LOL Surprise! There are still 800,000 documents under wraps
A judge has lambasted Fieldfisher for its "continued failure" during a disclosure process, which has resulted in a trial being delayed for over two years.
Fieldfisher is representing toy retailer MGA Entertainment, in its defence of a £170m dispute. MGA's products include LOL Surprise! dolls. The claimants, a toy-start up company called Cabo Concepts, had planned to launch its 'Worldeez products' in the UK but alleges it was forced to abandon the market because of an anti-competitive campaign by MGA.
A trial had been set to start in June 2022. But the court has had to adjourn it until October 2024, as MGA confessed that thousands of documents have been missed during the disclosure process. Over a million documents were harvested, but around 800,000 were missing. And nearly half of all potentially relevant documents were not reviewed.
The judge had said that proper disclosure was of "utmost importance" in this case, as it involves allegations concerning possible unlawful conduct recorded in emails.
"MGA’s disclosure exercise took the wrong course from the outset,” said Mrs Justice Joanna Smith in her judgment.
Cabo Concepts had originally requested that the disclosure was independently supervised, but this had been rejected by the case managing judge last year, as MGA gave assurances that the process would be overseen by e-disclosure specialists, including Fieldfisher lawyers and its document review provider.
However, Fieldfisher partner Nick Pimlott told the court that the firm had relied on MGA's IT team for the disclosure, as Fieldfisher did not have the expertise to supervise the harvesting of the documents.
Smith J said the "lack of supervision appears to lie at the root of the problems that then occurred", as MGA's IT team lacked the expertise for such a mammoth disclosure exercise. And Fieldfisher did not question the information that MGA provided, or consider whether it had adopted best practice.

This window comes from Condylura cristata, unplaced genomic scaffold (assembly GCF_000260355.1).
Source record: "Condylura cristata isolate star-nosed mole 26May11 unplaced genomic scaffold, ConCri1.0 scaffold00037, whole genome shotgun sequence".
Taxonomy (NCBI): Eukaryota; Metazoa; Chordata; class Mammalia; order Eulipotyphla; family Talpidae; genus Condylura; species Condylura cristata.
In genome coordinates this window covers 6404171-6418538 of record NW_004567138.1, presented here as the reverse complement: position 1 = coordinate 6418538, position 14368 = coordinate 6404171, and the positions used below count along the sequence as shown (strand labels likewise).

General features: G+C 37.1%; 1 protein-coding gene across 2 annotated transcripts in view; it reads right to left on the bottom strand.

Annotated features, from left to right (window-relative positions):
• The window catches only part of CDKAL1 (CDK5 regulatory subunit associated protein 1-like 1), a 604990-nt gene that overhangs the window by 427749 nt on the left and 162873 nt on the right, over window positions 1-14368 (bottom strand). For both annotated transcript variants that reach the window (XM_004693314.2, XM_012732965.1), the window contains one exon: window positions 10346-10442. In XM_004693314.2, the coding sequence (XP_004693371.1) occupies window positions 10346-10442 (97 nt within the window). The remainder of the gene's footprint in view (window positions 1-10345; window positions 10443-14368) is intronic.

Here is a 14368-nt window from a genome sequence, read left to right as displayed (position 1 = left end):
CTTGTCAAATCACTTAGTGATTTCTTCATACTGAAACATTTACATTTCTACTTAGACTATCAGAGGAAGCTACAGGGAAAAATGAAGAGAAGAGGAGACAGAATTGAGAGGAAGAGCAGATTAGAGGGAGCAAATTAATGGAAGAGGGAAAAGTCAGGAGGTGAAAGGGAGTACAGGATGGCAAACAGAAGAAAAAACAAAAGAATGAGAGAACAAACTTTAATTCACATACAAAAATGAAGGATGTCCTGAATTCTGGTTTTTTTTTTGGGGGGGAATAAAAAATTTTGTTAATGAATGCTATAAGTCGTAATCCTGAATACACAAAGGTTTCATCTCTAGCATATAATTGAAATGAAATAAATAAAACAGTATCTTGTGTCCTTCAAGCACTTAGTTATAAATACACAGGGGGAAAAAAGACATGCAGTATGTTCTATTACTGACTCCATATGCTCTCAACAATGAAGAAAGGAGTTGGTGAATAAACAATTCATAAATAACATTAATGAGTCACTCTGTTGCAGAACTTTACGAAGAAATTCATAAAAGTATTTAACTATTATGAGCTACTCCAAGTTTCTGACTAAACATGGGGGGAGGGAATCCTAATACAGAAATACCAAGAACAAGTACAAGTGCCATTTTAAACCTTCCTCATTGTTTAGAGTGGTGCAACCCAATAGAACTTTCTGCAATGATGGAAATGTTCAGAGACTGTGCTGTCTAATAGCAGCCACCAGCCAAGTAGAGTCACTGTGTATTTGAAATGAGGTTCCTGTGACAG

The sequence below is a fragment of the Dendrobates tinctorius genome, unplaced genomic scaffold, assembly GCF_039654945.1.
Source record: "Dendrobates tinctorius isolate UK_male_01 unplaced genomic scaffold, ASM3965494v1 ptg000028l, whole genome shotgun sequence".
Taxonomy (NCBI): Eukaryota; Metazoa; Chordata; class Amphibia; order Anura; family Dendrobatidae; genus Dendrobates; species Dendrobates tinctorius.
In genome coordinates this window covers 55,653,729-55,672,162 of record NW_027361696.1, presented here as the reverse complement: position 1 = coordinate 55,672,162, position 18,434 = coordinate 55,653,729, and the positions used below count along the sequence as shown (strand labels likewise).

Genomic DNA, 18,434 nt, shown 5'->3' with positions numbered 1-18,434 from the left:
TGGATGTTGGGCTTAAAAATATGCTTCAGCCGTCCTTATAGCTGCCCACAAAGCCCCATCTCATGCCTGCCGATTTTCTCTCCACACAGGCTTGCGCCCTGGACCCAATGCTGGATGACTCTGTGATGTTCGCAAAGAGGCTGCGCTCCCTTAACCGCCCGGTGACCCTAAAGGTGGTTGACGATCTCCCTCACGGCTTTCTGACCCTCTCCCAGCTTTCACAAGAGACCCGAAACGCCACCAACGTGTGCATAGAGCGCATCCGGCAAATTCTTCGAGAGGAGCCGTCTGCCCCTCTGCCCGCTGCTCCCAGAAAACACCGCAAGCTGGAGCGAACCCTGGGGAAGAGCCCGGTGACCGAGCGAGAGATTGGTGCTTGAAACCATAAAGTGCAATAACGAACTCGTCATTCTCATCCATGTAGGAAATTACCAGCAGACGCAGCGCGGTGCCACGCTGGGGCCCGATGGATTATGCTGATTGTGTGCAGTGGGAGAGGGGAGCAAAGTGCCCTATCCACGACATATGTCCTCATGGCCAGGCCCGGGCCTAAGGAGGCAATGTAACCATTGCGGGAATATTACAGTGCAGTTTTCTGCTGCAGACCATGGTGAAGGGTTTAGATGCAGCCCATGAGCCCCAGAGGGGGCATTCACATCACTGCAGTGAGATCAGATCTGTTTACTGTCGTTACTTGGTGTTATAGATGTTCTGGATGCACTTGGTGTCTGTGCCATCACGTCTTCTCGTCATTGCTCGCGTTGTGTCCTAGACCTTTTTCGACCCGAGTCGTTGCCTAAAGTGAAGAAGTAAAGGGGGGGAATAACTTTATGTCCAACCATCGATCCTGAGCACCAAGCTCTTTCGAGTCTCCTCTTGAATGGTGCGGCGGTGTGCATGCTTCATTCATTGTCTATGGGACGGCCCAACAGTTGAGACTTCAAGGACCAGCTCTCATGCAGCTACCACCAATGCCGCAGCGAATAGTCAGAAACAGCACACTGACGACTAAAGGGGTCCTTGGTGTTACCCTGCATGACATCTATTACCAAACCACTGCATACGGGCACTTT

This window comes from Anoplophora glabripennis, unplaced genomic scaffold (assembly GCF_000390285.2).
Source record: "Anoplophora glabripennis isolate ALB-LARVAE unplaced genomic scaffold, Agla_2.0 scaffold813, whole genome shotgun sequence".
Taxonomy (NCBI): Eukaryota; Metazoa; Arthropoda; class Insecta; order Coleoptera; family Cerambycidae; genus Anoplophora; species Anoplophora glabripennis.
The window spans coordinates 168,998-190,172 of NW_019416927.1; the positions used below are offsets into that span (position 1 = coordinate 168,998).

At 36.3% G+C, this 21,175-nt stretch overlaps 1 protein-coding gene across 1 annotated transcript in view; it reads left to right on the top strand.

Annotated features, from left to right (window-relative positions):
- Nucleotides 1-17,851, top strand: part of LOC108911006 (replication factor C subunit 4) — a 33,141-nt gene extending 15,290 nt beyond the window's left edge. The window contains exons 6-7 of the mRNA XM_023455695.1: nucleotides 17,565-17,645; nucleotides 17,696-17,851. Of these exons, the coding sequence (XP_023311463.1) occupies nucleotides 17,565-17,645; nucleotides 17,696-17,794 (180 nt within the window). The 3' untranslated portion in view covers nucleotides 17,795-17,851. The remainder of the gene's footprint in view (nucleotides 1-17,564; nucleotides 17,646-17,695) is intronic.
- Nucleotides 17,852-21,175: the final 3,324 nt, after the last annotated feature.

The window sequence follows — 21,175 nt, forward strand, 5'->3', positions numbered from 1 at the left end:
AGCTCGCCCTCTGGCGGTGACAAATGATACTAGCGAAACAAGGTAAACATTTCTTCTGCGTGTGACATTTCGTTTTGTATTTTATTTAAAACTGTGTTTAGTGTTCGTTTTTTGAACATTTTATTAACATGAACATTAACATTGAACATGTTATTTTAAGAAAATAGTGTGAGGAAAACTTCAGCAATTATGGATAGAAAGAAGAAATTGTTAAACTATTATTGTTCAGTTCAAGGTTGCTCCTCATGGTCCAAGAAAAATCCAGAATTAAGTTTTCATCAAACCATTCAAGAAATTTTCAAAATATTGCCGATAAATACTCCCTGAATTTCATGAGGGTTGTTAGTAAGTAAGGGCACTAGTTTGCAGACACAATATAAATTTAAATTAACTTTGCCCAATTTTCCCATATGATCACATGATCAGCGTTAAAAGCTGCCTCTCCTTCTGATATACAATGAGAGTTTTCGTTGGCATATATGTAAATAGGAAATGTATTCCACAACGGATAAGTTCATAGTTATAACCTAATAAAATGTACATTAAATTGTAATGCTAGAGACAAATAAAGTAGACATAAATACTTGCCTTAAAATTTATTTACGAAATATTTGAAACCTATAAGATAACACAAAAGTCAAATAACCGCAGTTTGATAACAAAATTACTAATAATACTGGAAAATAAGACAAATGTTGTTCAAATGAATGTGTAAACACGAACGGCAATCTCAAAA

In one cock-up where a key email was overlooked; the court heard that Pimlott was "not unduly alarmed" and commented that disclosure was an "imperfect process and errors occur."
The judge criticised the approach. “There was no sound basis" for Pimlott to "conclude that the missing email, described by MGA as ‘a mystery’, was of minimal significance and could effectively be ‘parked’ without further investigation,” said Smith J. "It was plainly a red flag and it should have been investigated".
Pimlott also provided an inaccurate witness statement, as he claimed an independent e-disclosure specialist had redone the exercise. However, his comments were contradicted by the specialist - which resulted in Pimlott having to retracting parts of his statement.
“It is hard to understand how the partner with joint conduct of the proceedings on behalf of MGA could have made such an error, regardless of the pressurised circumstances in which Mr Pimlott was no doubt operating,” said Smith J.
In a chastising conclusion, Smith J said: "This conduct (by which I mean the deficient re-harvesting and the subsequent evidence of Mr Pimlott) is perhaps best seen as part of a continuing failure adequately to grapple with the need for proper supervision and oversight of the disclosure process."
She continued: "Belatedly Mr Pimlott appears to have appreciated that need, but failed to put in place adequate measures to provide for it. I consider that this conduct was unreasonable (and unreasonable to a high degree) and...it was out of the norm."
Smith J ordered MGA pay costs of the aborted trial on an indemnity basis, with 45% of the claimant's £1.3m costs awarded on account.
“No client should ever have to see their case come to a shuddering halt when it could have easily been avoided," said Cabo's solicitors.
Fieldfisher declined to comment.